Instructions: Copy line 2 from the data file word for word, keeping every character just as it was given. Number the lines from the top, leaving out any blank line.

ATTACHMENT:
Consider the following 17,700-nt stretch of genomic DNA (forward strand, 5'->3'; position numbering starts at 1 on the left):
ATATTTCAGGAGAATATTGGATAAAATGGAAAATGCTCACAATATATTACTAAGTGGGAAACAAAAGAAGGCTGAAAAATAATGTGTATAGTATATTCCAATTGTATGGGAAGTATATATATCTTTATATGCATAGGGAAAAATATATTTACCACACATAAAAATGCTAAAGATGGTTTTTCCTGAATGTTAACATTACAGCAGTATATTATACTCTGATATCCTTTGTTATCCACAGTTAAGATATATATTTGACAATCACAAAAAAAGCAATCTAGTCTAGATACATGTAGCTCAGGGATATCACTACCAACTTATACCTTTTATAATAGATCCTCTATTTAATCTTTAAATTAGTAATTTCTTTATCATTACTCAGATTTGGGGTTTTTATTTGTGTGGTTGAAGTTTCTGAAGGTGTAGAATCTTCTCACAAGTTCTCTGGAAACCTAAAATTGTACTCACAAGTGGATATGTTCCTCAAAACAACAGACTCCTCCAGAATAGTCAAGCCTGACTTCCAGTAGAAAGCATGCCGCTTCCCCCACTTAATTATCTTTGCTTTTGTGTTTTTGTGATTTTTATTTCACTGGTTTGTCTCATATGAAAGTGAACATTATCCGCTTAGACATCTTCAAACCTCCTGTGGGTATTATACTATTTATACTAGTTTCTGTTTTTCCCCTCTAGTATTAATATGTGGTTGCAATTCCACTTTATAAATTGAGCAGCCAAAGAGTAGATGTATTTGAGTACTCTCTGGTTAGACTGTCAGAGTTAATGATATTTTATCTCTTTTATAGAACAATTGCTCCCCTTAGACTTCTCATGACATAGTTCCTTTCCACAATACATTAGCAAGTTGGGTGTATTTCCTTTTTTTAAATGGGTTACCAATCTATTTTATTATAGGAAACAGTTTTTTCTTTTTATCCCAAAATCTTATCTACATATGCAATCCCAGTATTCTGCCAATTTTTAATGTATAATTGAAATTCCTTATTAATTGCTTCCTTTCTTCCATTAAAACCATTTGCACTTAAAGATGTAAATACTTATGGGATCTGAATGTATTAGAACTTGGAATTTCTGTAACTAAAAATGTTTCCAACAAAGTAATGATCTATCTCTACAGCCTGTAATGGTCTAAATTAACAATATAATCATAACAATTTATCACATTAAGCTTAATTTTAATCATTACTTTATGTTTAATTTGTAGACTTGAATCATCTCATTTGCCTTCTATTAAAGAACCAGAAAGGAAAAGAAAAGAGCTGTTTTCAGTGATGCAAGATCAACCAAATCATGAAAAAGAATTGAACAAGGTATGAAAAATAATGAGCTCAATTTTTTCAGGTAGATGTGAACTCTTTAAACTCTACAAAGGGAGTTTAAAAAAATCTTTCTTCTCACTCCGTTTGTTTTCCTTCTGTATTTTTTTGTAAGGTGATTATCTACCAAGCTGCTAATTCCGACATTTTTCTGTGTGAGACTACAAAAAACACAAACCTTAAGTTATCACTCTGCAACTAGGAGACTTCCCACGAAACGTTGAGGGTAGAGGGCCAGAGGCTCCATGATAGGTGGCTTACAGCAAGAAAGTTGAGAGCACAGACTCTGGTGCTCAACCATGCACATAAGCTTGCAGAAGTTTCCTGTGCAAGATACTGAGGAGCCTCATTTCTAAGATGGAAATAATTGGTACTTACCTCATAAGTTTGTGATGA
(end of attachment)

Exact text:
ATATTTCAGGAGAATATTGGATAAAATGGAAAATGCTCACAATATATTACTAAGTGGGAAACAAAAGAAGGCTGAAAAATAATGTGTATAGTATATTCCAATTGTATGGGAAGTATATATATCTTTATATGCATAGGGAAAAATATATTTACCACACATAAAAATGCTAAAGATGGTTTTTCCTGAATGTTAACATTACAGCAGTATATTATACTCTGATATCCTTTGTTATCCACAGTTAAGATATATATTTGACAATCACAAAAAAAGCAATCTAGTCTAGATACATGTAGCTCAGGGATATCACTACCAACTTATACCTTTTATAATAGATCCTCTATTTAATCTTTAAATTAGTAATTTCTTTATCATTACTCAGATTTGGGGTTTTTATTTGTGTGGTTGAAGTTTCTGAAGGTGTAGAATCTTCTCACAAGTTCTCTGGAAACCTAAAATTGTACTCACAAGTGGATATGTTCCTCAAAACAACAGACTCCTCCAGAATAGTCAAGCCTGACTTCCAGTAGAAAGCATGCCGCTTCCCCCACTTAATTATCTTTGCTTTTGTGTTTTTGTGATTTTTATTTCACTGGTTTGTCTCATATGAAAGTGAACATTATCCGCTTAGACATCTTCAAACCTCCTGTGGGTATTATACTATTTATACTAGTTTCTGTTTTTCCCCTCTAGTATTAATATGTGGTTGCAATTCCACTTTATAAATTGAGCAGCCAAAGAGTAGATGTATTTGAGTACTCTCTGGTTAGACTGTCAGAGTTAATGATATTTTATCTCTTTTATAGAACAATTGCTCCCCTTAGACTTCTCATGACATAGTTCCTTTCCACAATACATTAGCAAGTTGGGTGTATTTCCTTTTTTTAAATGGGTTACCAATCTATTTTATTATAGGAAACAGTTTTTTCTTTTTATCCCAAAATCTTATCTACATATGCAATCCCAGTATTCTGCCAATTTTTAATGTATAATTGAAATTCCTTATTAATTGCTTCCTTTCTTCCATTAAAACCATTTGCACTTAAAGATGTAAATACTTATGGGATCTGAATGTATTAGAACTTGGAATTTCTGTAACTAAAAATGTTTCCAACAAAGTAATGATCTATCTCTACAGCCTGTAATGGTCTAAATTAACAATATAATCATAACAATTTATCACATTAAGCTTAATTTTAATCATTACTTTATGTTTAATTTGTAGACTTGAATCATCTCATTTGCCTTCTATTAAAGAACCAGAAAGGAAAAGAAAAGAGCTGTTTTCAGTGATGCAAGATCAACCAAATCATGAAAAAGAATTGAACAAGGTATGAAAAATAATGAGCTCAATTTTTTCAGGTAGATGTGAACTCTTTAAACTCTACAAAGGGAGTTTAAAAAAATCTTTCTTCTCACTCCGTTTGTTTTCCTTCTGTATTTTTTTGTAAGGTGATTATCTACCAAGCTGCTAATTCCGACATTTTTCTGTGTGAGACTACAAAAAACACAAACCTTAAGTTATCACTCTGCAACTAGGAGACTTCCCACGAAACGTTGAGGGTAGAGGGCCAGAGGCTCCATGATAGGTGGCTTACAGCAAGAAAGTTGAGAGCACAGACTCTGGTGCTCAACCATGCACATAAGCTTGCAGAAGTTTCCTGTGCAAGATACTGAGGAGCCTCATTTCTAAGATGGAAATAATTGGTACTTACCTCATAAGTTTGTGATGA